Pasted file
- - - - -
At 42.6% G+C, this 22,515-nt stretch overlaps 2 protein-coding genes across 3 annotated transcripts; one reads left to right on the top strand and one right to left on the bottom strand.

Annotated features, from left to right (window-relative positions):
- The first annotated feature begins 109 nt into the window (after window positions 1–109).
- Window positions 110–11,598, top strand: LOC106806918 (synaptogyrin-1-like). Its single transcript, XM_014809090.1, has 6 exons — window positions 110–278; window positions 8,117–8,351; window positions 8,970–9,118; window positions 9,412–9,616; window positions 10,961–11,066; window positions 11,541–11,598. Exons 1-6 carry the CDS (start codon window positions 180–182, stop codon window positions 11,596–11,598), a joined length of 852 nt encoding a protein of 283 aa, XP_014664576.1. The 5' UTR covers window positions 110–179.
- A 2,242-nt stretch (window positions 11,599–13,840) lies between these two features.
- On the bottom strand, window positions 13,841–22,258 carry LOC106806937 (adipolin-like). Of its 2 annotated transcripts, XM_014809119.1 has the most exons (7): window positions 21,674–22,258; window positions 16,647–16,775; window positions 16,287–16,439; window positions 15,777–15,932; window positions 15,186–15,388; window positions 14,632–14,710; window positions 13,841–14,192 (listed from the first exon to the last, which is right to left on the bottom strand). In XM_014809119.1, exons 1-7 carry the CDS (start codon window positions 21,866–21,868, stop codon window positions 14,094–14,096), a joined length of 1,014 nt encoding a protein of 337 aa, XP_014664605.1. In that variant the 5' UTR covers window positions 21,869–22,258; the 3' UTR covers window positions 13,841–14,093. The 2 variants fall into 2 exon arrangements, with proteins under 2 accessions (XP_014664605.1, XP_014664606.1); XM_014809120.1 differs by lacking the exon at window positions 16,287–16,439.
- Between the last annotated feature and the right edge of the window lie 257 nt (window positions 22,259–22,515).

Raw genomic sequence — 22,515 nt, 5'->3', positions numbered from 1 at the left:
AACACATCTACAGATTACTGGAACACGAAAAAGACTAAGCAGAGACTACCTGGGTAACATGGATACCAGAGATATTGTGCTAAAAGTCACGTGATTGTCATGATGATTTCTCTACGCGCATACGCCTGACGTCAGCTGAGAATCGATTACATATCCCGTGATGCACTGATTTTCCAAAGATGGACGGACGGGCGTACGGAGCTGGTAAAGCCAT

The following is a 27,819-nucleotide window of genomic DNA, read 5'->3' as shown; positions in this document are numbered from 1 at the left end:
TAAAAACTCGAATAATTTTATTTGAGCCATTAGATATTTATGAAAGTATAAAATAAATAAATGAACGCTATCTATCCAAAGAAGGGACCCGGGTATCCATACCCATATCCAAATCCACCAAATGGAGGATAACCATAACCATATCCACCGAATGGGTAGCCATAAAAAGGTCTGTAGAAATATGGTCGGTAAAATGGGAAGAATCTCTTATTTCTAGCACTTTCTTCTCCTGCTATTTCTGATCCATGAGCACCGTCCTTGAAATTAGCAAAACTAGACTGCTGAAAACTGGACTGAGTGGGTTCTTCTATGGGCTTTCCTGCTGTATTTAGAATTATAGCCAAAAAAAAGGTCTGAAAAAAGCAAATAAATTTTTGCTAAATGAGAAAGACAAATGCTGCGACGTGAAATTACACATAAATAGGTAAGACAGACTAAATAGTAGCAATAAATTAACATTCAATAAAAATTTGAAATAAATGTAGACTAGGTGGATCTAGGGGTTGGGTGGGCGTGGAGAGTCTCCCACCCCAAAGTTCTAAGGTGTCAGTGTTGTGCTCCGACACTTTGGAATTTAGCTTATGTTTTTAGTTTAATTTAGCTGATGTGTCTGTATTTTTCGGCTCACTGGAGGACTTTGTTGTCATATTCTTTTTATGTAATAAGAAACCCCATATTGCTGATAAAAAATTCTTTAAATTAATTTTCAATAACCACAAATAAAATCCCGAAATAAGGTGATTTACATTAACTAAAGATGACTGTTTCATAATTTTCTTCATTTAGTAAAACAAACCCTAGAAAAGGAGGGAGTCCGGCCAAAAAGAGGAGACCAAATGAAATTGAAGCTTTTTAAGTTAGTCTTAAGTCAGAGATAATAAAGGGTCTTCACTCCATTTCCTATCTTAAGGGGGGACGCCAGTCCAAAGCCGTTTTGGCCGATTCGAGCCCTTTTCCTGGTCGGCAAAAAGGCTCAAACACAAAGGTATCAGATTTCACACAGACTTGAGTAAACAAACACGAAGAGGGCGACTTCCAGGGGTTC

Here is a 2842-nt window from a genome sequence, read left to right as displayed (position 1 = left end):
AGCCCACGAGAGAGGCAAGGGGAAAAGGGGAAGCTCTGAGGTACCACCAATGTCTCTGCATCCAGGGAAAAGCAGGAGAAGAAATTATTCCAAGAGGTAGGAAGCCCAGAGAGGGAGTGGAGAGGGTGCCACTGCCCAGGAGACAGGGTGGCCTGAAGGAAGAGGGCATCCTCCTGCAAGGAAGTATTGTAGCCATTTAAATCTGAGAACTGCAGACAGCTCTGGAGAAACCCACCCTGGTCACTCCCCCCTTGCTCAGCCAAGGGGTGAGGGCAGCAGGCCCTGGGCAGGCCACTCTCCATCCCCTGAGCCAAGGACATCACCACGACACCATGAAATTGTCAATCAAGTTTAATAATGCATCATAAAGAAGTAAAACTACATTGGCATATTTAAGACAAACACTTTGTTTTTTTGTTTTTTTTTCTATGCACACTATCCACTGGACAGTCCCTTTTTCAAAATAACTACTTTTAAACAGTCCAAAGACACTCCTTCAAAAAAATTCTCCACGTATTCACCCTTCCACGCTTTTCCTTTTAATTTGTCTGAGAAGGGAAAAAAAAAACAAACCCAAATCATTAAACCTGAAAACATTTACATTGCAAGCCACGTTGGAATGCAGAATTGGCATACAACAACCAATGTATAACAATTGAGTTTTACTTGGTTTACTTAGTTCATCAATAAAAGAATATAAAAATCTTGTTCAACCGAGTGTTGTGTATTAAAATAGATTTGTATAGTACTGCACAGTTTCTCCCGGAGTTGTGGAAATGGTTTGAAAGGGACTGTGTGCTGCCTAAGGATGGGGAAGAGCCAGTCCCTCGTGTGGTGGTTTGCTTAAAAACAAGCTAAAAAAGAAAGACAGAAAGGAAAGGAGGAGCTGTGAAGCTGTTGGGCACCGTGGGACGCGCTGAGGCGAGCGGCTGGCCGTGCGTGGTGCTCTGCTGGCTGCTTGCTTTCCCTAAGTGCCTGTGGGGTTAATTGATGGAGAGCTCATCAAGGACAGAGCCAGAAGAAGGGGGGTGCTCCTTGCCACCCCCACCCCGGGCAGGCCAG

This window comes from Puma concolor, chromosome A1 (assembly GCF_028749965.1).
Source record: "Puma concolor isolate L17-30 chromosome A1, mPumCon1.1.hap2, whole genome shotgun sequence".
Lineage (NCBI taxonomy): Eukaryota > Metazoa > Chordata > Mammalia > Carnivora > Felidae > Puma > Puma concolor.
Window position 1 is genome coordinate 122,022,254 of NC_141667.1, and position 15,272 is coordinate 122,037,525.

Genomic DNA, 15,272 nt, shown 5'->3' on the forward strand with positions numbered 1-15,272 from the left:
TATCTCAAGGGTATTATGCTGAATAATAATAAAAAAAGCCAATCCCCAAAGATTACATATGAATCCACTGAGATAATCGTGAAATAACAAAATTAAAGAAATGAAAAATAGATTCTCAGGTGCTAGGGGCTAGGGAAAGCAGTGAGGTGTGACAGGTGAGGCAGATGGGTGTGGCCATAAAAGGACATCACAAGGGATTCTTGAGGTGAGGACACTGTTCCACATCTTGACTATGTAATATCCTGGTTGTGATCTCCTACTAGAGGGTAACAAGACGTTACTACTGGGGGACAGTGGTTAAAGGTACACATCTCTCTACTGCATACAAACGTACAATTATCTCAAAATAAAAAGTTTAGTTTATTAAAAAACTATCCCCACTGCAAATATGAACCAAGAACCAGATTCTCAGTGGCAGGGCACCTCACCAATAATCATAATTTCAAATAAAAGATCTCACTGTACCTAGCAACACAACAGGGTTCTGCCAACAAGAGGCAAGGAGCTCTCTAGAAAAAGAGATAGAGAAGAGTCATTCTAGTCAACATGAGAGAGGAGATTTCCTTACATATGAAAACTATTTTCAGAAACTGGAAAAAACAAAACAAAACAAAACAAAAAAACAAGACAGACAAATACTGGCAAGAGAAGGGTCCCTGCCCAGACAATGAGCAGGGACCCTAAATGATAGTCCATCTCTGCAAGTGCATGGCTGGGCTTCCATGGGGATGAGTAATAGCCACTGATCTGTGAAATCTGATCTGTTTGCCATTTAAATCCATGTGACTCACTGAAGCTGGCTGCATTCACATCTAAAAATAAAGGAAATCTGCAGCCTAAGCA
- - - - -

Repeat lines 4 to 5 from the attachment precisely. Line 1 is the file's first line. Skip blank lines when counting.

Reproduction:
- Window positions 110–11,598, top strand: LOC106806918 (synaptogyrin-1-like). Its single transcript, XM_014809090.1, has 6 exons — window positions 110–278; window positions 8,117–8,351; window positions 8,970–9,118; window positions 9,412–9,616; window positions 10,961–11,066; window positions 11,541–11,598. Exons 1-6 carry the CDS (start codon window positions 180–182, stop codon window positions 11,596–11,598), a joined length of 852 nt encoding a protein of 283 aa, XP_014664576.1. The 5' UTR covers window positions 110–179.
- A 2,242-nt stretch (window positions 11,599–13,840) lies between these two features.